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Notre-Dame Treasures, Relics Saved After Firefighter-Priest Led Human Chain Inside Burning Cathedral

Notre Dame Art
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OLIVER JJ LANE

The chaplain to the Parisian fire brigade has been hailed as a hero after it was revealed he led efforts to save the priceless holy relics and art stored inside Notre-Dame Cathedral.

The story of Father Jean-Marc Fournier was reported by Christian journalist of French Catholic Television station KTOTV, who revealed the chaplain went into the burning cathedral to retrieve relics and art before they could be damaged by fire and falling debris. Reports state the priest formed a human chain to carry the items away from danger.

Following up that report, the Katholiek Nieuwsblad states Fr Fournier has a history of Christian mission under dangerous circumstances. The newspaper reports he responded with the fire brigade to the 2015 Bataclan terror attacks in Paris, where Islamist extremists killed 90 with rifles and suicide vests at a rock concert in the city, where he was “quickly on the scene after the attack… he helped remove the wounded from the hall and prayed with the bodies of the victims.”

The priest also served as a chaplain to the French army and survived an ambush in Afghanistan where ten French soldiers were killed.

Television network Sky News reports the remarks of one member of the Paris emergency services who said of the chaplain: “Father Fournier is an absolute hero.

“He showed no fear at all as he made straight for the relics inside the cathedral, and made sure they were saved. He deals with life and death every day, and shows no fear.”

Among the relics saved in the effort was Notre-Dame’s most famous and revered and holy relic, the gold-encrusted Crown of Thorns, believed to be the wreath of thorns that was placed on the head of Jesus Christ at his crucifixion. That the relic was saved flashed around the world on Monday evening, but news of further items saved emerged Tuesday morning.

Many of the objects removed from the Cathedral were bundled up in packaging and placed in Paris’s city hall.

A picture taken on April 16, 2019 at the Paris Hotel de Ville shows some of the artworks of Notre-Dame-de-Paris sheltered as a fire devastated the cathedral. THOMAS SAMSON/AFP/Getty Images

A picture taken on April 16, 2019 at the Paris Hotel de Ville shows some of the artworks of Notre-Dame-de-Paris sheltered as a fire devastated the cathedral. THOMAS SAMSON/AFP/Getty Images

Other works of art associated with Notre-Dame had already been removed from the Cathedral before the fire even started. The 16 copper statues of the apostles and evangelists that adorned the roof of Notre-Dame made headlines last week as they were removed by crane for restoration work, intended to go two at a time over the course of the coming years. They now stand on palettes in a warehouse, having been saved from the fire which the restoration work, ironically, seems to have started.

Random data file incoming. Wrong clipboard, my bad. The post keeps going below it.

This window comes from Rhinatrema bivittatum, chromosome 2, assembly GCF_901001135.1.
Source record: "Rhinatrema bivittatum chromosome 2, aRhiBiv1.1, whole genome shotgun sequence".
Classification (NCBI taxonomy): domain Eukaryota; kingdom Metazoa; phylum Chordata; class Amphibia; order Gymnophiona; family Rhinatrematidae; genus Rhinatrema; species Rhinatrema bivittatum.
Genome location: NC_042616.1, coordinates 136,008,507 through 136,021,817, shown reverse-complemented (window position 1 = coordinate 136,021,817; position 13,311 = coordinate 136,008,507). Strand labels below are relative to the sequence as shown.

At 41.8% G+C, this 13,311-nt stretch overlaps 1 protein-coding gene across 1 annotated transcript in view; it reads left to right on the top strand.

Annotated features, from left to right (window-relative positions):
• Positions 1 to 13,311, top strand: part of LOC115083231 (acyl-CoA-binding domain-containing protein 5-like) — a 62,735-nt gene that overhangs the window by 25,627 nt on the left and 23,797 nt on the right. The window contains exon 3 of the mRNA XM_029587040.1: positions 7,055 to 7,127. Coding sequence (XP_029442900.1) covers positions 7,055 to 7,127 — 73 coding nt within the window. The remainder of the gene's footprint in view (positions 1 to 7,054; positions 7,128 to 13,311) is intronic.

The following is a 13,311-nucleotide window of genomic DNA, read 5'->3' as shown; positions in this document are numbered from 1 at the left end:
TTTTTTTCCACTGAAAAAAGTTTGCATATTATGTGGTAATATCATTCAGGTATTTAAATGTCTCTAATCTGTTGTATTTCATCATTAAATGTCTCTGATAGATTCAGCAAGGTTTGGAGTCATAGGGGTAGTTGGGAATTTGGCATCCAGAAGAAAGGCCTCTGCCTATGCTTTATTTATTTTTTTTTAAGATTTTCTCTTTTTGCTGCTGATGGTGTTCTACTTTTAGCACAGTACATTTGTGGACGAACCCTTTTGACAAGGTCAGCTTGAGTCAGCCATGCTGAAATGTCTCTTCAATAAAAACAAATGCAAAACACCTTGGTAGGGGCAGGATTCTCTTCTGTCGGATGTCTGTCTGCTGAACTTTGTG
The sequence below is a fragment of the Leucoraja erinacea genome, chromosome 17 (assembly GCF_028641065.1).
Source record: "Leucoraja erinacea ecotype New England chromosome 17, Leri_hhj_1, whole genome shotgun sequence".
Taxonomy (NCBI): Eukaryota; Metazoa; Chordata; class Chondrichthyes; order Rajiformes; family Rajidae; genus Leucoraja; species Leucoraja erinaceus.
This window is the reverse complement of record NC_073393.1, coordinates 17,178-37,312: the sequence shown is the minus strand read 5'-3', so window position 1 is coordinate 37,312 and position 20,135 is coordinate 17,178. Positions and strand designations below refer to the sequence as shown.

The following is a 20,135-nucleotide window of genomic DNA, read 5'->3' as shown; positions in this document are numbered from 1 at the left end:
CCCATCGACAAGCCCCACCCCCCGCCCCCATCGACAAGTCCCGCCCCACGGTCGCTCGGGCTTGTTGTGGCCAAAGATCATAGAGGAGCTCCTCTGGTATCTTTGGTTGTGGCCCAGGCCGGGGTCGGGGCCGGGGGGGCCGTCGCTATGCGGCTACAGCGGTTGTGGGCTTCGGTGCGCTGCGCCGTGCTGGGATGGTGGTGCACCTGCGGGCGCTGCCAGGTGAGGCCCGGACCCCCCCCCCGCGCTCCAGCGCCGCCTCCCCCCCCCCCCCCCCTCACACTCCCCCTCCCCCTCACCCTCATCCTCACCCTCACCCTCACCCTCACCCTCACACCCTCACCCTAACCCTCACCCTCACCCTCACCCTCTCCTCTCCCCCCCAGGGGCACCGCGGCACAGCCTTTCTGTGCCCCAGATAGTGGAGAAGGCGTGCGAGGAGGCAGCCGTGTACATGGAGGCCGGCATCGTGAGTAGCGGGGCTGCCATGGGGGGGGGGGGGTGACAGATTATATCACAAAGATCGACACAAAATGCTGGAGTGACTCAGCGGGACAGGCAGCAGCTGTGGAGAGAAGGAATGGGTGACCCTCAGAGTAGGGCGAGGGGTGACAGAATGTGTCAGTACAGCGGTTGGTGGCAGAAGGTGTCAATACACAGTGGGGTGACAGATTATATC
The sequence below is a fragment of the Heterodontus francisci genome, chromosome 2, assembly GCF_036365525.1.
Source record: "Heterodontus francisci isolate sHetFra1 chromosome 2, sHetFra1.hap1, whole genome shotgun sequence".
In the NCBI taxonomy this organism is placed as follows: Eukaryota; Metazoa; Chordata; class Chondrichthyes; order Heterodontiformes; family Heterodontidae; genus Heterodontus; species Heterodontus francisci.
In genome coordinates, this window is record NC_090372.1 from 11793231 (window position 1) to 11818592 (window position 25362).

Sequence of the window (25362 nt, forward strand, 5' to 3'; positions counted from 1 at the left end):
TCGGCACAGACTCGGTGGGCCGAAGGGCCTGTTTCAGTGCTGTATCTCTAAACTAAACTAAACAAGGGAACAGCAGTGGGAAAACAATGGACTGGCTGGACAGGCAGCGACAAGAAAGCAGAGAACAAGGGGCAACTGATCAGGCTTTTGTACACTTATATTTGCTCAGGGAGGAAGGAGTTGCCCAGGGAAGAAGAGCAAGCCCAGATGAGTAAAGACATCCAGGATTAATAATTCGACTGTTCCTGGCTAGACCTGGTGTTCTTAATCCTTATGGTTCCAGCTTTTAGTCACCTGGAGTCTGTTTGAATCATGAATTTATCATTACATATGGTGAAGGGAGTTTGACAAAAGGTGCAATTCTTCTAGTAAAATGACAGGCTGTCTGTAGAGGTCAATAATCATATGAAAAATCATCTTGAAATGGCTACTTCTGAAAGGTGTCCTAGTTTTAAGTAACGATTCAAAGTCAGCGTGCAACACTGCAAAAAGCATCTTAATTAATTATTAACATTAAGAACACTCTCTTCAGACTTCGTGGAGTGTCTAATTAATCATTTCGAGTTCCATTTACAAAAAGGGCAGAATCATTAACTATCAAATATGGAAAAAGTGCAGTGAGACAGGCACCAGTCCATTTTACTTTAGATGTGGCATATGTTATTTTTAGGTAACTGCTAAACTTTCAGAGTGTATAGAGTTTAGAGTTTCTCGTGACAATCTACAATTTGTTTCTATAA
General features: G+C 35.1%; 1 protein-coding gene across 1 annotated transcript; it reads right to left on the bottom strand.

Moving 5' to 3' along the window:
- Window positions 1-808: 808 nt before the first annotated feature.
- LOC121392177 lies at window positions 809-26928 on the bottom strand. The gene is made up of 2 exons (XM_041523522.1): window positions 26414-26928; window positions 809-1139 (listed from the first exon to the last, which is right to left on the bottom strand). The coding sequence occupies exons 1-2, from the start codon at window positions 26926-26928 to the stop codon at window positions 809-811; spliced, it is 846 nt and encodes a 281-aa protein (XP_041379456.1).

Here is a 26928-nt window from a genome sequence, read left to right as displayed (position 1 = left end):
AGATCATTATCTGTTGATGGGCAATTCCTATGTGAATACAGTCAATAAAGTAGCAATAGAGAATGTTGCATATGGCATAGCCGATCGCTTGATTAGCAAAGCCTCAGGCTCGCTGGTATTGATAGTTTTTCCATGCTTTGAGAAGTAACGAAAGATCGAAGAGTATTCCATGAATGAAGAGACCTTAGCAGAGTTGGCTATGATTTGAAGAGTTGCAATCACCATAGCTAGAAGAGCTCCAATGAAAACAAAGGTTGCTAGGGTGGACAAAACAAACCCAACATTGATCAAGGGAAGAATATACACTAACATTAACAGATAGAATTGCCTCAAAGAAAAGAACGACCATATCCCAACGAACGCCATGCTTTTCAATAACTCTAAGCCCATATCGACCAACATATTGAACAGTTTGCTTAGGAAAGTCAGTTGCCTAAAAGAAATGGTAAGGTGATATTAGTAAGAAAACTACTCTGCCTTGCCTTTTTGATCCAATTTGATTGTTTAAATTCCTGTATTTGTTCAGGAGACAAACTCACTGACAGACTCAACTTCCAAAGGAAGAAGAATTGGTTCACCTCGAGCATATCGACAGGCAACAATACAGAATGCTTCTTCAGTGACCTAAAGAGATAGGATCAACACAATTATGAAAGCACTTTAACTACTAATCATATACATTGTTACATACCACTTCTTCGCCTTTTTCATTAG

Patrick Palem, expert of the heritage restoration, walks by the statues which sat around the spire of the Notre-Dame cathedral in Paris and removed for restoration, stored in SOCRA workshop in Marsac-sur-Isle near Bordeaux, on April 16, 2019.Photo credit should read GEORGES GOBET/AFP/Getty Images

Patrick Palem, expert of the heritage restoration, shows the head of a one of the statues which sat around the spire of the Notre-Dame cathedral in Paris, stored in SOCRA workshop in Marsac-sur-Isle near Bordeaux, on April 16, 2019 before restoration. GEORGES GOBET/AFP/Getty Images

These pictures, taken over the past month show the process of disassembling and flying out the statues by crane from the roof, before the fire. The cathedral has long been in need of serious renovation work, but a lack of funds from the French government which owns Notre-Dame left the church asking for donations to fund the work.

Workers of the Socra art conservation company remove the head of the statue of the apostle Saint Andre, built by architect Viollet-le-Duc, on the roof of the Notre-Dame Cathedral during restoration work on March 27, 2019, in Paris. (Photo by Ludovic MARIN / AFP)

A crane lifts one of 16 copper statues, sitting 50 meters above the ground, off the Notre-Dame-de-Paris Cathedral to be taken for restoration on April 11, 2019 in the French capital Paris. – Using a 120 meter crane at the foot of the cathedral, the sixteen statues, the 12 apostles and the 4 evangelists, which sit around the spire of the cathedral are being removed to be sent to Perigueux, in southwest France for restoration. The absence of the statues will also signal the start of the renovation work of the spire that will last until 2022. Only then will the statues, commissioned in the 1860s during the great restoration of the cathedral by Viollet-le-Duc, return to their original place. (Photo by BERTRAND GUAY / AFP)

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